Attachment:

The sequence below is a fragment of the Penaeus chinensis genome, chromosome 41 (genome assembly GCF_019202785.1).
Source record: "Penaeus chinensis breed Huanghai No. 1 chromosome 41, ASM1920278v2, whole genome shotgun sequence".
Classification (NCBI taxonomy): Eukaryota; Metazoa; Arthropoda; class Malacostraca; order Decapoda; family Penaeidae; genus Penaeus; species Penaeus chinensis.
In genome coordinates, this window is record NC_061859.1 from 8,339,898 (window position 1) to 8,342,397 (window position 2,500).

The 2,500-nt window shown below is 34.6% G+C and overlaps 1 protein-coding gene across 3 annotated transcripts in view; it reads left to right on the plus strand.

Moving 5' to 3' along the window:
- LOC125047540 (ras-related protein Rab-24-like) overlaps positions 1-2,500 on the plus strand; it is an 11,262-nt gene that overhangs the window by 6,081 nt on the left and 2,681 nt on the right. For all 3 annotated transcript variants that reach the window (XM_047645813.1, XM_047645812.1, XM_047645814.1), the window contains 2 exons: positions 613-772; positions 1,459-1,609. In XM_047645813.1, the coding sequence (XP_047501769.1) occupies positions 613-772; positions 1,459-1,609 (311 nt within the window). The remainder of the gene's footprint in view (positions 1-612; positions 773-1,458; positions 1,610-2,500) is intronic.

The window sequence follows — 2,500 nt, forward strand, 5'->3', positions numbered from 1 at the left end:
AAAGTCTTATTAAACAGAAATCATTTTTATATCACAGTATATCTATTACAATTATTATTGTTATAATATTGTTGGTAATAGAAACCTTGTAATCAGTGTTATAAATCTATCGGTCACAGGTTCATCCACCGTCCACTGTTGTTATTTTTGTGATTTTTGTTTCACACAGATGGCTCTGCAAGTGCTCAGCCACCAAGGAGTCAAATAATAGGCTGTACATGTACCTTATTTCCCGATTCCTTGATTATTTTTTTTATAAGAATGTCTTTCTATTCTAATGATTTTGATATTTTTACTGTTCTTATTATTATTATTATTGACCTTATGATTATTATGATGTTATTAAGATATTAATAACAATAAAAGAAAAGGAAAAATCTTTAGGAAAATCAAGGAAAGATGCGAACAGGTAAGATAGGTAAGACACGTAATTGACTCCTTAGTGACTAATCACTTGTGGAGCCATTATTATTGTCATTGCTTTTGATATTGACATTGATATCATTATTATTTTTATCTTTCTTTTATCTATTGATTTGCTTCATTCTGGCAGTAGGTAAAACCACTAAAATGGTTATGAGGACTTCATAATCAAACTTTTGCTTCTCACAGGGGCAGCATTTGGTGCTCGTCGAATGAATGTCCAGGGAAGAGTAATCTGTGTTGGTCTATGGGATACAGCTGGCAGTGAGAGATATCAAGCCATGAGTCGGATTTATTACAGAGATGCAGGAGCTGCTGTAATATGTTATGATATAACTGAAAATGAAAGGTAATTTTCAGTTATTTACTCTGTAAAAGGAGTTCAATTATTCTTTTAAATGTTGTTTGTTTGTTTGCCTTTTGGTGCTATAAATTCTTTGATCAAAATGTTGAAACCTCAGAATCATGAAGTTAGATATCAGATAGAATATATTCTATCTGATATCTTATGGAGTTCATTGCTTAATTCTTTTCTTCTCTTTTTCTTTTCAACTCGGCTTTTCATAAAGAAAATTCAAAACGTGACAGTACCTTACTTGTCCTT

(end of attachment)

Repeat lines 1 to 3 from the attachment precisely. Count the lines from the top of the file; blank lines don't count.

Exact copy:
The sequence below is a fragment of the Penaeus chinensis genome, chromosome 41 (genome assembly GCF_019202785.1).
Source record: "Penaeus chinensis breed Huanghai No. 1 chromosome 41, ASM1920278v2, whole genome shotgun sequence".
Classification (NCBI taxonomy): Eukaryota; Metazoa; Arthropoda; class Malacostraca; order Decapoda; family Penaeidae; genus Penaeus; species Penaeus chinensis.